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The prevalence of user innovation and free innovation transfers: Implications for statistical indicators and innovation policy Fred Gault, Visiting Fellow, International Development Research Centre, Ottawa, Canada and Eric von Hippel, MIT Sloan School of Management, Cambridge, MA, USA. January, 2009 MIT Sloan School of Management Working Paper #4722-09 Acknowledgements: We would like to express our appreciation to Susan Schaan of Statistics Canada for her help with the 2007 survey we report upo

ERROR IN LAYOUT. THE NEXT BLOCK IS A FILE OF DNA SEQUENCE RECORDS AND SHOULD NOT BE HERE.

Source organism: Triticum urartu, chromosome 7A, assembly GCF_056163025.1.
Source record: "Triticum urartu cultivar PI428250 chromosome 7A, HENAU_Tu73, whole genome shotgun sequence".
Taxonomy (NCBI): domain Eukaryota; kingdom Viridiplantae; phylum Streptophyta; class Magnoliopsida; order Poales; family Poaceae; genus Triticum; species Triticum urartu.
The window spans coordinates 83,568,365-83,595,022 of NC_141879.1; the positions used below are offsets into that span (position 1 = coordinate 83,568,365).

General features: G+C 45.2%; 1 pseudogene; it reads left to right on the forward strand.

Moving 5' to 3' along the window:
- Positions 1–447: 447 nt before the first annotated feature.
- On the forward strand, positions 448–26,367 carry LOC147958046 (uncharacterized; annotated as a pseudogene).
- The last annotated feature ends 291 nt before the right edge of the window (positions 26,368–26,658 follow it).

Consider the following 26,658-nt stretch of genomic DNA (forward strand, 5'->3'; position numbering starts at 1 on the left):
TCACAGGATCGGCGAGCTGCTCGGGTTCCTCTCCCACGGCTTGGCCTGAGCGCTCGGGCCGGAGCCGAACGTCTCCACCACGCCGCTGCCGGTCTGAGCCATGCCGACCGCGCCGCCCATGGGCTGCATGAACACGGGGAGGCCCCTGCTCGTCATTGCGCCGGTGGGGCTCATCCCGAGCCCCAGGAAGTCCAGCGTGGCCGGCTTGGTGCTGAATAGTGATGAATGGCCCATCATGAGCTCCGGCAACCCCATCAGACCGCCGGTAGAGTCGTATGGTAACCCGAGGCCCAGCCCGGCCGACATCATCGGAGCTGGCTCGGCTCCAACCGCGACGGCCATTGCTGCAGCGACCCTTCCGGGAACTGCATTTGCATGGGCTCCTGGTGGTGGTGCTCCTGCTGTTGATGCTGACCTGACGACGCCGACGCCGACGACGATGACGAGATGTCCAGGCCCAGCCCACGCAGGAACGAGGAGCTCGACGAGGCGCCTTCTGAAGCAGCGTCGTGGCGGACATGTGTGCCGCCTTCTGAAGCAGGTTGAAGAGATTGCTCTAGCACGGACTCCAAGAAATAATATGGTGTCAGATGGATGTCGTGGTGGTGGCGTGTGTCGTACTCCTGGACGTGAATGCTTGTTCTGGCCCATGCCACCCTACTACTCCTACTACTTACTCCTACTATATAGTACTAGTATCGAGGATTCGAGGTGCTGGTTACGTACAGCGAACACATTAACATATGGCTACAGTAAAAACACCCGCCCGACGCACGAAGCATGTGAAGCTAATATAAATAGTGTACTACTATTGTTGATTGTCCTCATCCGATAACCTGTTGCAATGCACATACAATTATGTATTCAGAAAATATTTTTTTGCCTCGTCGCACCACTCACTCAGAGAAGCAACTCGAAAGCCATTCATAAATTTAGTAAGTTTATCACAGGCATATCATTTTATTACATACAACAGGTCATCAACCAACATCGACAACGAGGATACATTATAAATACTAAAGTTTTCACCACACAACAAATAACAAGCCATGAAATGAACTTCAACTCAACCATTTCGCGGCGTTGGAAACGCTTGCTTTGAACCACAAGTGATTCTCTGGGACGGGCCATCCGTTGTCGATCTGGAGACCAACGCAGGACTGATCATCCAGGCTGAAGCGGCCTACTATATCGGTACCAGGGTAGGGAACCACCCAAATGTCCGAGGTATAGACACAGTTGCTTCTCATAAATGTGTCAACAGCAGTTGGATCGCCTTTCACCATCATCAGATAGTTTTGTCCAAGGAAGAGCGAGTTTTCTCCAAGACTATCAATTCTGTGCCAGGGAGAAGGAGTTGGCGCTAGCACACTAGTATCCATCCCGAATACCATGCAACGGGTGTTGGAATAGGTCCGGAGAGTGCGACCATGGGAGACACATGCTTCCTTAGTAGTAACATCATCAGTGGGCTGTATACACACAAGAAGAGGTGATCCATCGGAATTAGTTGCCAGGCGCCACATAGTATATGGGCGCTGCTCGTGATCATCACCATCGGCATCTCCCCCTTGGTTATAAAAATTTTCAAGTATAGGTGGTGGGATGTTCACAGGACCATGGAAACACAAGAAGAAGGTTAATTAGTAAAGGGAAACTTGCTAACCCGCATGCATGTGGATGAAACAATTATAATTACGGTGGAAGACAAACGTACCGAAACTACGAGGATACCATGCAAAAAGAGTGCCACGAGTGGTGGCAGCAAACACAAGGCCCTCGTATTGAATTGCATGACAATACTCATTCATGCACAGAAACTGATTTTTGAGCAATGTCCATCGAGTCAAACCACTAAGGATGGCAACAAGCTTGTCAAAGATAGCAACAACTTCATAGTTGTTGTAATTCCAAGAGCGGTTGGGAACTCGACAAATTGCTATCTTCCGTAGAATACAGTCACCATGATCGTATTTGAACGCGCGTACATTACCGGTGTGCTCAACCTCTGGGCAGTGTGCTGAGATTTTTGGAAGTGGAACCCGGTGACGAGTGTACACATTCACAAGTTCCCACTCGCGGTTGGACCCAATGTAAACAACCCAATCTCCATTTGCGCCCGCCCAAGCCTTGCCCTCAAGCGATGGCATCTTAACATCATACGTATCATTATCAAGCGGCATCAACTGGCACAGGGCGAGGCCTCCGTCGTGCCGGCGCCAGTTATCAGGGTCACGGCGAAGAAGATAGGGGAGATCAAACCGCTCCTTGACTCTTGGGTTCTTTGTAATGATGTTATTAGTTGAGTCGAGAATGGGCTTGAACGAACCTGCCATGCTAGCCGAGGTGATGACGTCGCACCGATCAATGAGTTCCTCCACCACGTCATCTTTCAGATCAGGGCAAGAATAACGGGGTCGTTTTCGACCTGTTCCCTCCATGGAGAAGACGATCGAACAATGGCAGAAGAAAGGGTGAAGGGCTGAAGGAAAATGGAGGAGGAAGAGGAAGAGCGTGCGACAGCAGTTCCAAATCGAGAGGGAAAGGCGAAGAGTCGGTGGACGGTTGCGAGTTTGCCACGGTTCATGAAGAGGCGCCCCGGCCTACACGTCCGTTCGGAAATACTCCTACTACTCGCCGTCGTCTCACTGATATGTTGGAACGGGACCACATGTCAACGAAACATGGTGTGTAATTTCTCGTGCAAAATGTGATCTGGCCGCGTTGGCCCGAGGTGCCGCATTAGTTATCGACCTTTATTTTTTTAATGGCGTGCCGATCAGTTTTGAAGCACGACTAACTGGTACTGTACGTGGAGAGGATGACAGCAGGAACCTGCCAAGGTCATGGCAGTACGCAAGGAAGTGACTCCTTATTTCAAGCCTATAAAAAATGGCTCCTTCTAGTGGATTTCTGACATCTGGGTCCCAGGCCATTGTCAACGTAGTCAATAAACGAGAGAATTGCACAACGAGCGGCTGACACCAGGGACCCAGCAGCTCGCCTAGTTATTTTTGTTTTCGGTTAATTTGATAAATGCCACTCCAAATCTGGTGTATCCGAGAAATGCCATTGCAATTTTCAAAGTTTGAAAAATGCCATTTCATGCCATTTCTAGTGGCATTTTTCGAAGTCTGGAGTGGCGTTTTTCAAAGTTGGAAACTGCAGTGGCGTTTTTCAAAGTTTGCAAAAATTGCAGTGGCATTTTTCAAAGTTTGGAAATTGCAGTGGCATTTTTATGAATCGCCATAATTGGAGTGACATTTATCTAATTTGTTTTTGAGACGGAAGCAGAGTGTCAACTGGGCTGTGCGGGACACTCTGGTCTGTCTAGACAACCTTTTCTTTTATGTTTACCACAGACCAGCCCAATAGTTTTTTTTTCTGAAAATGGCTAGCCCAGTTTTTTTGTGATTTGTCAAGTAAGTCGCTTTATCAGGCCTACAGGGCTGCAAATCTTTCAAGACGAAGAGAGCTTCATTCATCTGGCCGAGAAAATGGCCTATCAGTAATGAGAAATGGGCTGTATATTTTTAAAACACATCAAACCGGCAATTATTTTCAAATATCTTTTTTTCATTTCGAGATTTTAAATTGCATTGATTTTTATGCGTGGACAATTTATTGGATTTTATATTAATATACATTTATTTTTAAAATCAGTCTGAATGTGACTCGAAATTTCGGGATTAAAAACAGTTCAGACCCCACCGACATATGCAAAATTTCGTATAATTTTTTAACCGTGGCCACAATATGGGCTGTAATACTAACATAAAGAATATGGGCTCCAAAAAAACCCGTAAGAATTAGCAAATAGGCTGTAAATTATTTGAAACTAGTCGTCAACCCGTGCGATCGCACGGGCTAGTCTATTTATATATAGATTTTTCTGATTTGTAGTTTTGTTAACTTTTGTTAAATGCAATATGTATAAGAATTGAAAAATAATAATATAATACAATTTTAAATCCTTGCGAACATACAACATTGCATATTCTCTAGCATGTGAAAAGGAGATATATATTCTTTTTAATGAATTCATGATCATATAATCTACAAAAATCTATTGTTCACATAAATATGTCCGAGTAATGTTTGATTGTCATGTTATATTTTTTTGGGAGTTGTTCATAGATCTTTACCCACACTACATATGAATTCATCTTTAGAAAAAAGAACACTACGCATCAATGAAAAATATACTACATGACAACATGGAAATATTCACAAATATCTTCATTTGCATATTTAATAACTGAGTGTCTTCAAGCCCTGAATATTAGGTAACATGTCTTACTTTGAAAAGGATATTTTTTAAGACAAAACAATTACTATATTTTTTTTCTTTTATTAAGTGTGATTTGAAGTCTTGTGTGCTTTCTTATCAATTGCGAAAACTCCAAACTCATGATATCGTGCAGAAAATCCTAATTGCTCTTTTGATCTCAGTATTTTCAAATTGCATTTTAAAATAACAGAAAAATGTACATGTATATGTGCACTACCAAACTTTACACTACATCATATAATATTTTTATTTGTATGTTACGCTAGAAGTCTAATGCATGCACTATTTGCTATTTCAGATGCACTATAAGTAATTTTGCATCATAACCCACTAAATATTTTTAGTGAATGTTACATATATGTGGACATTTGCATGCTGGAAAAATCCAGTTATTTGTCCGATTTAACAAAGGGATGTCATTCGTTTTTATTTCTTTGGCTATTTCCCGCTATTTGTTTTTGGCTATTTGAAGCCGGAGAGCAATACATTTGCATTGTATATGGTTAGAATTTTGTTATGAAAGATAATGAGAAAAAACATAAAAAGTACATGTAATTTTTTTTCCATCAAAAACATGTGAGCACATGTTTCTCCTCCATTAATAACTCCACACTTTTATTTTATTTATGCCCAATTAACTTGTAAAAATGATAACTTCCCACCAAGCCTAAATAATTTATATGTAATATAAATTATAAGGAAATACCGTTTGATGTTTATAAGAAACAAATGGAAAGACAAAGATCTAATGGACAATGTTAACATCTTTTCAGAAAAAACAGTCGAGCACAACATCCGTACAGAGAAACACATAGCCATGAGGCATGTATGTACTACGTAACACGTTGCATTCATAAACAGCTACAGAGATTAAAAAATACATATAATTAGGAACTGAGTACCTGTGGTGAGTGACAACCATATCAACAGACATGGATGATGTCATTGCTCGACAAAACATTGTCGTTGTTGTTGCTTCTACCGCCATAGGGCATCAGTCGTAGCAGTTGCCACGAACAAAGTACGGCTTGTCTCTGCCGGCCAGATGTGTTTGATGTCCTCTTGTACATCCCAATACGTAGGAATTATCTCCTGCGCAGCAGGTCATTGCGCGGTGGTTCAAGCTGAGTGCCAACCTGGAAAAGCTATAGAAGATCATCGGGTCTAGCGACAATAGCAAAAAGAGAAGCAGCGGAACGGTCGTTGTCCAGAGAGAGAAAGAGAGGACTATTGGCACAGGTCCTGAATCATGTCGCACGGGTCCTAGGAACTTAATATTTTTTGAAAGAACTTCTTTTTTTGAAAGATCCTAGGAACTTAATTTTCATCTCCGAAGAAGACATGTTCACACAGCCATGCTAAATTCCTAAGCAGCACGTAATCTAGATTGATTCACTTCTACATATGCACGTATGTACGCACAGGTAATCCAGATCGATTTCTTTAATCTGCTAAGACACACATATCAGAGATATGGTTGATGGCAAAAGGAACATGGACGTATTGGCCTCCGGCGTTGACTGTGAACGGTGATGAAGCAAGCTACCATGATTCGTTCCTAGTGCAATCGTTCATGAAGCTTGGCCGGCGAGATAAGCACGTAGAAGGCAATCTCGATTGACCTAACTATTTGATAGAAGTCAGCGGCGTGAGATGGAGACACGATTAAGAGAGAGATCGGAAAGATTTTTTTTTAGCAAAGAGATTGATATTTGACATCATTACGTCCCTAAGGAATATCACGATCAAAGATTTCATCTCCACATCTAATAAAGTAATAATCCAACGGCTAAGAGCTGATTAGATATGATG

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  1 The prevalence of user innovation and free innovation transfers:Implications for statistical indicators and innovation policy Fred Gault,Visiting Fellow, International Development Research Centre, Ottawa, CanadaandEric von Hippel,MIT Sloan School of Management, Cambridge, MA, USA.January, 2009  MIT Sloan School of Management Working Paper #4722-09 Acknowledgements: We would like to express our appreciation to Susan Schaan of Statistics Canada for her help with the 2007 survey we report upon here. Also we thank Mark Uhrback and Jeroen de Jong for their contribution to the development of the surveyquestions, and thank Statistics Canada colleagues for the testing of the resultingquestionnaires. Finally, we thank Joachim Henkel for his careful and critical reading of the final manuscript.  2 The prevalence of user innovation and free innovation transfers:Implications for statistical indicators and innovation policyABSTRACT Statistical indicators have not kept pace with innovation research. Today, it is wellunderstood that many industrial and consumer products are developed by users, and thatmany innovations developed at private cost are freely shared. New statistical indicatorswill empower policymakers to take advantage of the latest research findings in their innovation policymaking, and will enable them to benefit from improved measurement of resulting policy impacts.In this paper, we report upon a pilot project in which a novel set of statisticalindicators were deployed in a 2007 survey of 1,219 Canadian manufacturing plants. The plants all developed or modified “advanced” process technologies for in-house use.Responses to the survey showed that data on both user innovation and the transfers of these innovations could be reliably collected, and that novel findings important to policymaking would result. One such finding: About 20% of the user-innovatorssurveyed reported transferring their innovations to other users and/or equipment suppliers – and the majority of these at least sometimes did so at no charge to recipients. Sincecost-free sharing of innovations is understood to result in greater social welfare thanlicensing for a fee, innovation rates being equal, this finding has important public policyimplications. Current government innovation policies tend to favor and even to subsidizethe obtaining of intellectual property rights as a means of encouraging innovation. If asignificant fraction of user-innovators in the economy are already freely revealing their innovations - despite the availability of intellectual property grants - perhaps intellectual property rights policies should be reexamined.We propose that improved versions of the novel statistical indicators piloted hereshould be integrated into official statistics so that user innovation, and related matters suchas voluntary spillovers of innovation-related information, can be better monitored, better understood, and better managed.   3 The prevalence of user innovation and free innovation transfers:Implications for statistical indicators and innovation policy1. Introduction and overview Empirical research by innovation scholars has now clearly documented that manyof the innovative products we buy from producers are in fact developed and prototypedand tested and improved by “lead users.” These individuals and firms often innovate inorder to solve their own, ahead-of-market needs. Later, when a commercially-attractivemarket emerges for these products, producers adopt or learn from products that users havealready developed and used in the field as an important feedstock to their own productdevelopment and commercialization efforts. This user-centered innovation pattern has been shown to hold both in the case of user firms developing process innovations for in-house use, and in the case of innovative products developed for individual end users, likenovel sports equipment and foods. End user “consumers,” it has been found, workingindividually or in groups, are the actual developers of many consumer products later commercialized and sold to the general marketplace by producers.We define user-innovators as firms or individual consumers that benefit from using  a good or a service they develop. In contrast, producer-innovators are firms or individuals that benefit from  selling  a good or a service they develop. Lead users are asubset of all users. Their primary distinguishing feature is that they at the leading edge of important market trends, and so experience new emerging needs ahead of the bulk of themarket. As a result, lead users often innovate in order to solve their own, ahead-of-marketneeds – often before producers are even aware of those new needs (von Hippel, 1988,2005).Statistical indicators used in official surveys of innovation activities have notaddressed this new understanding of the central role of users in the innovation process. New indicators must be created to provide a clearer picture. This is especially important asresearch shows that user innovation is becoming steadily more important due to steadyimprovements in Internet communication tools and computer-based design and designcollaboration tools.  4In this paper, we report upon a first use of novel statistical indicators in a surveymeasuring important aspects of user development and diffusion of innovations. Thissurvey was undertaken by Statistics Canada in 2007, and utilized a sample of 1,219Canadian manufacturing plants. It was required that all survey participants haddeveloped new process equipment innovations for their own use, and/or had modified process equipment to better suit their needs. The authors participated in the developmentof the questions related to respondents’ innovation activities used in this survey.Analysis of survey responses showed that, on average, innovating user firms hadspent a significant amount of money and time developing process innovations andimprovements for in-house use. Analysis also showed that about 25% of these firmsknew that innovations they had developed had been adopted by process equipment producers. A similar fraction was aware that innovations they had developed had beenadopted by other user firms.When asked about the terms under which their innovations had been transferred toadopters, a significant fraction reported that they did not receive a fee or other consideration for the transfer of their intellectual property. User-innovators that hadtransferred their innovations without fee explained that they were motivated to do so because of expected benefits to themselves including: to allow a supplier to build a moresuitable final product; to gain feedback and expertise; and, to enhance reputation. These benefits are similar to the types of benefits claimed by contributors to open sourcesoftware projects – which supports the idea that the pathways to private returns from freerevealing are quite general in their basic nature. As we will discuss in section 5, thisfinding may justify significant changes in government policy related to intellectual property rights.We have been able to capture the innovation patterns just described because theexperimental Statistics Canada survey we report upon, to be described in detail later inthe paper, differs in two crucial respects from current official government surveys of theinnovation process: (1) innovation development  by users is better tracked; and, (2) the transfer  of user-developed innovations from users to producers is tracked for the firsttime in any government survey. As a result, what is actually occurring among innovatorsand adopters in the field is more accurately captured. We think that it is important to